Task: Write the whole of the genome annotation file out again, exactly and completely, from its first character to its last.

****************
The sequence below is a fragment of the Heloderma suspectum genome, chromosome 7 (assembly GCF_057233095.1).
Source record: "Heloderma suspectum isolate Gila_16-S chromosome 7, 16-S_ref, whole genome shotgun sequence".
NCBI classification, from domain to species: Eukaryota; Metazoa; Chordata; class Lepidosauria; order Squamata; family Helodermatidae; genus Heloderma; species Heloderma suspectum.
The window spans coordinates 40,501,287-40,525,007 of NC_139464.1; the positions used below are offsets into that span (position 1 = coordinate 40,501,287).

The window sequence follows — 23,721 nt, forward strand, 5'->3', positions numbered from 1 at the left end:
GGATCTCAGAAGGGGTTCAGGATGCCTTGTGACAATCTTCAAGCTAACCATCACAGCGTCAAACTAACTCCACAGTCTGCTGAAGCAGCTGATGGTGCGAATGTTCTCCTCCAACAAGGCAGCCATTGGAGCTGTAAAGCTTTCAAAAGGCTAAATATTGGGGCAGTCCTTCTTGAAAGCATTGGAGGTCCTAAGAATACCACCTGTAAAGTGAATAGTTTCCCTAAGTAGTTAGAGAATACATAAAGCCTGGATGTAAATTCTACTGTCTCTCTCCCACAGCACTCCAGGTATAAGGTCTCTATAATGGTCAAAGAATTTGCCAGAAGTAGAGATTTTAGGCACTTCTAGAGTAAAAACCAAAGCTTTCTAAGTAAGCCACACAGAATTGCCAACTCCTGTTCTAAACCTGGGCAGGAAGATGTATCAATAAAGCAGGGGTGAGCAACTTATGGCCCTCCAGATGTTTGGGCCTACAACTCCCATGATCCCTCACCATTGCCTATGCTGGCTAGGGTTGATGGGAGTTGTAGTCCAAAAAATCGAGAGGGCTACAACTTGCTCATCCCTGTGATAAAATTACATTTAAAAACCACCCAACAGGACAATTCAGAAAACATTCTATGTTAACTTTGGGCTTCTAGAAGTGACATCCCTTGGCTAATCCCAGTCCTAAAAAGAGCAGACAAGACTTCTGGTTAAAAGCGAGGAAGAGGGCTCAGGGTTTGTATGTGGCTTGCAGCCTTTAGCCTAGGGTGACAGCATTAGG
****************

The sequence below is a fragment of the Heloderma suspectum genome, chromosome 7 (assembly GCF_057233095.1).
Source record: "Heloderma suspectum isolate Gila_16-S chromosome 7, 16-S_ref, whole genome shotgun sequence".
NCBI classification, from domain to species: Eukaryota; Metazoa; Chordata; class Lepidosauria; order Squamata; family Helodermatidae; genus Heloderma; species Heloderma suspectum.
The window spans coordinates 40,501,287-40,525,007 of NC_139464.1; the positions used below are offsets into that span (position 1 = coordinate 40,501,287).

The window sequence follows — 23,721 nt, forward strand, 5'->3', positions numbered from 1 at the left end:
GGATCTCAGAAGGGGTTCAGGATGCCTTGTGACAATCTTCAAGCTAACCATCACAGCGTCAAACTAACTCCACAGTCTGCTGAAGCAGCTGATGGTGCGAATGTTCTCCTCCAACAAGGCAGCCATTGGAGCTGTAAAGCTTTCAAAAGGCTAAATATTGGGGCAGTCCTTCTTGAAAGCATTGGAGGTCCTAAGAATACCACCTGTAAAGTGAATAGTTTCCCTAAGTAGTTAGAGAATACATAAAGCCTGGATGTAAATTCTACTGTCTCTCTCCCACAGCACTCCAGGTATAAGGTCTCTATAATGGTCAAAGAATTTGCCAGAAGTAGAGATTTTAGGCACTTCTAGAGTAAAAACCAAAGCTTTCTAAGTAAGCCACACAGAATTGCCAACTCCTGTTCTAAACCTGGGCAGGAAGATGTATCAATAAAGCAGGGGTGAGCAACTTATGGCCCTCCAGATGTTTGGGCCTACAACTCCCATGATCCCTCACCATTGCCTATGCTGGCTAGGGTTGATGGGAGTTGTAGTCCAAAAAATCGAGAGGGCTACAACTTGCTCATCCCTGTGATAAAATTACATTTAAAAACCACCCAACAGGACAATTCAGAAAACATTCTATGTTAACTTTGGGCTTCTAGAAGTGACATCCCTTGGCTAATCCCAGTCCTAAAAAGAGCAGACAAGACTTCTGGTTAAAAGCGAGGAAGAGGGCTCAGGGTTTGTATGTGGCTTGCAGCCTTTAGCCTAGGGTGACAGCATTAGG